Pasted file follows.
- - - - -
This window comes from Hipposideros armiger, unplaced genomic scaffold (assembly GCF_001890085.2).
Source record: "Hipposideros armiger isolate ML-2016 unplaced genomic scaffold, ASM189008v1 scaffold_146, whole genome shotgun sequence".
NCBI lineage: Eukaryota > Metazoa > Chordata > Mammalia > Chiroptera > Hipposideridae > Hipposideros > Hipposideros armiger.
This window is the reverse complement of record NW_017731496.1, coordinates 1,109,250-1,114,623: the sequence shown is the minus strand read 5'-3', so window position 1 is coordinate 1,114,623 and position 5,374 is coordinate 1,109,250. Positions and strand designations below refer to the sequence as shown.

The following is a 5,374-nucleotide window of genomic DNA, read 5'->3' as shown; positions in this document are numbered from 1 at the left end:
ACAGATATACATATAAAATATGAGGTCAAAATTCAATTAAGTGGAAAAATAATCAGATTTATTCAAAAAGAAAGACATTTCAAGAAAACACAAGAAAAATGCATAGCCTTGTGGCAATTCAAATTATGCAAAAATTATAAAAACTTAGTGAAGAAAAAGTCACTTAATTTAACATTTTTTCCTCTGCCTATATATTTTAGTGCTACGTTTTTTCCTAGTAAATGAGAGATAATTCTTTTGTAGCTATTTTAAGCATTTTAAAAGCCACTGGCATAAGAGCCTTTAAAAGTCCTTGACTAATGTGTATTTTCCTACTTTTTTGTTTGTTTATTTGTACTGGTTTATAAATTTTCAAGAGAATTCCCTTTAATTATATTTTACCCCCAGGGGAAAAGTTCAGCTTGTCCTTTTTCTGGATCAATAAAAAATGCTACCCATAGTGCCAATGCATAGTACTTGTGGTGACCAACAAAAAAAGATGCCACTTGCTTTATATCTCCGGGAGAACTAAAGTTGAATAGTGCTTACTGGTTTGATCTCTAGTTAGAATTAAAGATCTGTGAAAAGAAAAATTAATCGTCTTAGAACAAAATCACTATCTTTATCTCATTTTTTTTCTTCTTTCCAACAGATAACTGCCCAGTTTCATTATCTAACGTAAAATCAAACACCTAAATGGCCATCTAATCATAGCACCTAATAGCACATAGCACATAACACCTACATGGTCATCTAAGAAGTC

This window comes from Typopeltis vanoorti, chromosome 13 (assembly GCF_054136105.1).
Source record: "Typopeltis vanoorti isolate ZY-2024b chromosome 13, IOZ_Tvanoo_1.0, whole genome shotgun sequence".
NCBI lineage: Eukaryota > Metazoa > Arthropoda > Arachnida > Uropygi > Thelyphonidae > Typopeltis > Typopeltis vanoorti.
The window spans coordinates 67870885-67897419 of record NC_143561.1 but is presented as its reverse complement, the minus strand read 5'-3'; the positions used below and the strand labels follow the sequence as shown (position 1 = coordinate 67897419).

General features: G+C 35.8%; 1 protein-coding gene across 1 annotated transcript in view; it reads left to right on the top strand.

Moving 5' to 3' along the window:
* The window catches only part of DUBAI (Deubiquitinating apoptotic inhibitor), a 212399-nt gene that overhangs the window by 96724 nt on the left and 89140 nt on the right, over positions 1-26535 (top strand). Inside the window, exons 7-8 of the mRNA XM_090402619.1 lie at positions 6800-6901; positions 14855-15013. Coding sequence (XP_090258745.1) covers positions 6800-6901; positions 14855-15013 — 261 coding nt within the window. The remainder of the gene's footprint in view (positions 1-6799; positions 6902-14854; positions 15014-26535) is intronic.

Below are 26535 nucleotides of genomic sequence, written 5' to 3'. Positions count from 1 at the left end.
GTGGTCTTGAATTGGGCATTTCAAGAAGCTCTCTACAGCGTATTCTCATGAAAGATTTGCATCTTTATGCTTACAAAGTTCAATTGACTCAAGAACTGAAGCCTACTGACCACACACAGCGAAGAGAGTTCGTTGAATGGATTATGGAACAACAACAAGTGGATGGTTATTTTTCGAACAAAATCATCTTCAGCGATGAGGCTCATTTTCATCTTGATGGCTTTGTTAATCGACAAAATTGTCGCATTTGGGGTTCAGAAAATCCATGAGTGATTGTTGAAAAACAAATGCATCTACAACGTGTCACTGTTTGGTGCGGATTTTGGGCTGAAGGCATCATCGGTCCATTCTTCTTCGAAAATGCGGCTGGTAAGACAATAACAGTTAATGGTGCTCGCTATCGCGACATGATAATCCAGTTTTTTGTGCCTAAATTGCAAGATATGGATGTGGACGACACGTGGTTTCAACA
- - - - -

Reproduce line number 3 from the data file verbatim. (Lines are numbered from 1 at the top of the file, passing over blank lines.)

NCBI lineage: Eukaryota > Metazoa > Chordata > Mammalia > Chiroptera > Hipposideridae > Hipposideros > Hipposideros armiger.